His fourth dan was his passport to the Foreigners Section of the Kodokan where he trained with some of that period’s greats such as Masahiko Kimura, Kyuzo Mifune, Shizuya Sato and Kazuo Ito. Although he was rather low-ranked at the time (at least for Japan’s standards), his interest in judo and his prowess to pretty much anything athletic (by all accounts he seemed to have been a natural athlete since he was a child) made him stand out in the Kodokan rather quickly while his background in weight-lifting back in the US allowed him to become the first systematic weight trainer in judo’s main institution. He trained many then young Japanese judoka but his most famous “success story” was Isao Inokuma: Draeger’s instruction in weights helped him rise from 73 kg to 86 and climb the podium of the 1963 All-Japan Championships, the 1964 Olympics and the 1965 World Championships. As for himself, his aptitude was enough to make him one of the two Westerners who demonstrated judo’s Nage no Kata at the 1961 All-Japan Championships and the first non-Japanese to compete in the All-Japan High-Dan-Holders Judo Tournament.
Training and coaching were not the only areas of judo where Draeger was not only active but actually shone. Even before he came to Japan, he we was among the founders of the US’s first national judo body, the Amateur Judo Association, he helped establish the Judo Black Belt Federation (later, the United States Judo Federation), the Pan-American Judo Federation and various judo clubs in the East Coast of the country and he was trainer at the Pentagon Judo Club. Consequently, after having moved to Japan he became the liaison between the Kodokan and the United States Judo Federation. And, his books on judo (Judo Training Methods with Takahiko Ishikawa, Judo for Young Menwith Tadao Otaki, Weight Training for Championship Judo with Isao Inokuma and the seminal Judo Formal Techniques: A Complete Guide to Kodokan Randori no Kata also with Otaki Tadao) are still considered among the best in the art’s bibliography.
I haven’t managed to establish when his interest broadened from judo to the other martial arts –I have heard accounts that besides being a formidable judoka even in his later years (more than one source confirms that when his earlier training took its toll as is often the case with many energetic judoka, his ne waza groundwork was among the best one could find in the Kodokan –and by then he was in his 50s) he was also a Tomiki Aikido fifth dan while the aforementioned series of books with Shotokan’s Masatoshi Nakayama and his relationship with Kyokushinkai’s Masutatsu Oyama seem to indicate he was well involved with karate as well. I tend to believe that with his background both as a soldier and a martial artist it came naturally and living in Japan and being involved with the martial arts’ world helped it grow and engulf as many aspects of that world as possible.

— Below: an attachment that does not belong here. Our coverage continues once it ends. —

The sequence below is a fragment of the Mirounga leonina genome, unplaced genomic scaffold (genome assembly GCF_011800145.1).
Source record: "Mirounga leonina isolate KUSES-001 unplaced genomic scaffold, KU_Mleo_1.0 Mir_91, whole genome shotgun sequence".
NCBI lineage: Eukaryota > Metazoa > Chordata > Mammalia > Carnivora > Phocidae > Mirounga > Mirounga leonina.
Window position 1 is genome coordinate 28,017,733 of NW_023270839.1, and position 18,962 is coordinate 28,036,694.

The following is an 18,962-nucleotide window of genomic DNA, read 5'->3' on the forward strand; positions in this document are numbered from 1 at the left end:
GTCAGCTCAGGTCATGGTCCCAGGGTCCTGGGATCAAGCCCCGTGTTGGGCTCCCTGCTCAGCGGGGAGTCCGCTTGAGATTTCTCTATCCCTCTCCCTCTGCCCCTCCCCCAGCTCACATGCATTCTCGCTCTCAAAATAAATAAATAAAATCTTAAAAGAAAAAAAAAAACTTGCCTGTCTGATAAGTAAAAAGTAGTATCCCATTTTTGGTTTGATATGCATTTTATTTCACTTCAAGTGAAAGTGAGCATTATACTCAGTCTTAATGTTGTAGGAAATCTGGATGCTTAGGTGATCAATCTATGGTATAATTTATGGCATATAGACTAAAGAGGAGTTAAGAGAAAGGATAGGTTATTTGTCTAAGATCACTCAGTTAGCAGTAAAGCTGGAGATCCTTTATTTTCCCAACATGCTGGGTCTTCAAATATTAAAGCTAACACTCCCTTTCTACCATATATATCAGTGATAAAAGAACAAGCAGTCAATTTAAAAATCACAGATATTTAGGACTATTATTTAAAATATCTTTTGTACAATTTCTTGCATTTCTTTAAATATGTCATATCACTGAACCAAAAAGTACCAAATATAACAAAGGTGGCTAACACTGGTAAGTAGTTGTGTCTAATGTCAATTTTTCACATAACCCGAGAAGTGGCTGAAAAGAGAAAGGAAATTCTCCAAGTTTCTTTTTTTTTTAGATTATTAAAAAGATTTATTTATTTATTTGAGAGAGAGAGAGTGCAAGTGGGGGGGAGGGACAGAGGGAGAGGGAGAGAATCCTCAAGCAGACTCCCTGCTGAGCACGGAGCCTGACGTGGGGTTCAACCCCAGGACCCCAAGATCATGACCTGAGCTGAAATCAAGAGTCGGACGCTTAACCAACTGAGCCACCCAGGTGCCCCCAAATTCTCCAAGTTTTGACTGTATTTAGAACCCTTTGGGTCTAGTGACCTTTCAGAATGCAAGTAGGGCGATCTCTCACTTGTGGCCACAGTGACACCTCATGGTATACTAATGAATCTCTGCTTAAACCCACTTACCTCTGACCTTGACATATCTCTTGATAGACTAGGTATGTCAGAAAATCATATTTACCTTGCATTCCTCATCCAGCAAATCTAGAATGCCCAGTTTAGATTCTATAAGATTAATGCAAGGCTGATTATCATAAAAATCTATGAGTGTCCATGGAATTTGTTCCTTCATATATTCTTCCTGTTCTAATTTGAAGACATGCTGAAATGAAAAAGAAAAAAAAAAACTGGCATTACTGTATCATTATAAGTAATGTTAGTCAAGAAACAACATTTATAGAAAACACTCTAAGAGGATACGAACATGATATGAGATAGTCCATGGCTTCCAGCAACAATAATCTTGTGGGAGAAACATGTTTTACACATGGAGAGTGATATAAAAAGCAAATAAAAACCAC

Even those who are unaware of his judo background, know of his involvement with the weapons arts: again, more than one source cites him as a kendo and iaido seventh dan and a very competent practitioner of jukendo even before he entered the world of classical arts through first Shindo Muso Ryu jo (under Takaji Shimizu) and then Tenshin Shoden Katori Shinto Ryu (under Otake Risuke). As with judo, his interest in these arts was deeper than just train (although by all accounts training with him or under him, after he became an instructor –he had a teaching license in both SMR and TSKSR- was among the most intense one could find) so it was natural that after some point he would extend his writing to them. His Martial Arts and Ways of Japan trilogy I mentioned before, the translation of Otake Risuke’s trilogy The Deity and the Sword: Katori Shinto Ryu and Japanese Swordsmanship: Techniques and Practice with Gordon Warner are his best known books related to the armed arts and, like his books on judo are still considered classics.